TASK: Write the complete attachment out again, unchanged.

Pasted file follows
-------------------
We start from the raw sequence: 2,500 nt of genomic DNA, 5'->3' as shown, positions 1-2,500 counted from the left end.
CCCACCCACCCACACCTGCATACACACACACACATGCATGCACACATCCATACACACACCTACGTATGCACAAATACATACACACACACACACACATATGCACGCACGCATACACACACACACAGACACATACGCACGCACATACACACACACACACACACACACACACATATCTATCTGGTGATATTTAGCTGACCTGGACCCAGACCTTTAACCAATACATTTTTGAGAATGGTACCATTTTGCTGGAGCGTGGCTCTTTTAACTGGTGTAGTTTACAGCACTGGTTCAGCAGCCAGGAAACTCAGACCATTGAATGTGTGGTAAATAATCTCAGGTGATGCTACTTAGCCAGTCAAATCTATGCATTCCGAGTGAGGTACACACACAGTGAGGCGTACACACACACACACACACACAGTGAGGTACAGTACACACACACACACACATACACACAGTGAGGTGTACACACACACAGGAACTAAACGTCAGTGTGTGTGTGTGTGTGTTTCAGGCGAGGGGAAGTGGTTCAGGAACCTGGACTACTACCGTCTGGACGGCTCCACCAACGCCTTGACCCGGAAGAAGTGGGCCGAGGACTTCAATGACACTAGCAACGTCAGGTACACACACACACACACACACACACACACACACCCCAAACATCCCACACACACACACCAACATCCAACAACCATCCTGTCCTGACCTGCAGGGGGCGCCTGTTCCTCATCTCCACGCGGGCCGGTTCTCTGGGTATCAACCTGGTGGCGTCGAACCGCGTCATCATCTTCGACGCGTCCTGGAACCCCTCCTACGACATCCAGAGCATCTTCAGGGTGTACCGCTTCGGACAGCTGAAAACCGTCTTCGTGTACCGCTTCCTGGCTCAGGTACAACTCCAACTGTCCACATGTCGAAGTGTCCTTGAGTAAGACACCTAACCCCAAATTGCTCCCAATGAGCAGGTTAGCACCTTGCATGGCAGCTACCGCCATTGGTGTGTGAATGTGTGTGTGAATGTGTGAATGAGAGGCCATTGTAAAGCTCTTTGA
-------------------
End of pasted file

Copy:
We start from the raw sequence: 2,500 nt of genomic DNA, 5'->3' as shown, positions 1-2,500 counted from the left end.
CCCACCCACCCACACCTGCATACACACACACACATGCATGCACACATCCATACACACACCTACGTATGCACAAATACATACACACACACACACACATATGCACGCACGCATACACACACACACAGACACATACGCACGCACATACACACACACACACACACACACACACATATCTATCTGGTGATATTTAGCTGACCTGGACCCAGACCTTTAACCAATACATTTTTGAGAATGGTACCATTTTGCTGGAGCGTGGCTCTTTTAACTGGTGTAGTTTACAGCACTGGTTCAGCAGCCAGGAAACTCAGACCATTGAATGTGTGGTAAATAATCTCAGGTGATGCTACTTAGCCAGTCAAATCTATGCATTCCGAGTGAGGTACACACACAGTGAGGCGTACACACACACACACACACACAGTGAGGTACAGTACACACACACACACACATACACACAGTGAGGTGTACACACACACAGGAACTAAACGTCAGTGTGTGTGTGTGTGTGTTTCAGGCGAGGGGAAGTGGTTCAGGAACCTGGACTACTACCGTCTGGACGGCTCCACCAACGCCTTGACCCGGAAGAAGTGGGCCGAGGACTTCAATGACACTAGCAACGTCAGGTACACACACACACACACACACACACACACACACCCCAAACATCCCACACACACACACCAACATCCAACAACCATCCTGTCCTGACCTGCAGGGGGCGCCTGTTCCTCATCTCCACGCGGGCCGGTTCTCTGGGTATCAACCTGGTGGCGTCGAACCGCGTCATCATCTTCGACGCGTCCTGGAACCCCTCCTACGACATCCAGAGCATCTTCAGGGTGTACCGCTTCGGACAGCTGAAAACCGTCTTCGTGTACCGCTTCCTGGCTCAGGTACAACTCCAACTGTCCACATGTCGAAGTGTCCTTGAGTAAGACACCTAACCCCAAATTGCTCCCAATGAGCAGGTTAGCACCTTGCATGGCAGCTACCGCCATTGGTGTGTGAATGTGTGTGTGAATGTGTGAATGAGAGGCCATTGTAAAGCTCTTTGA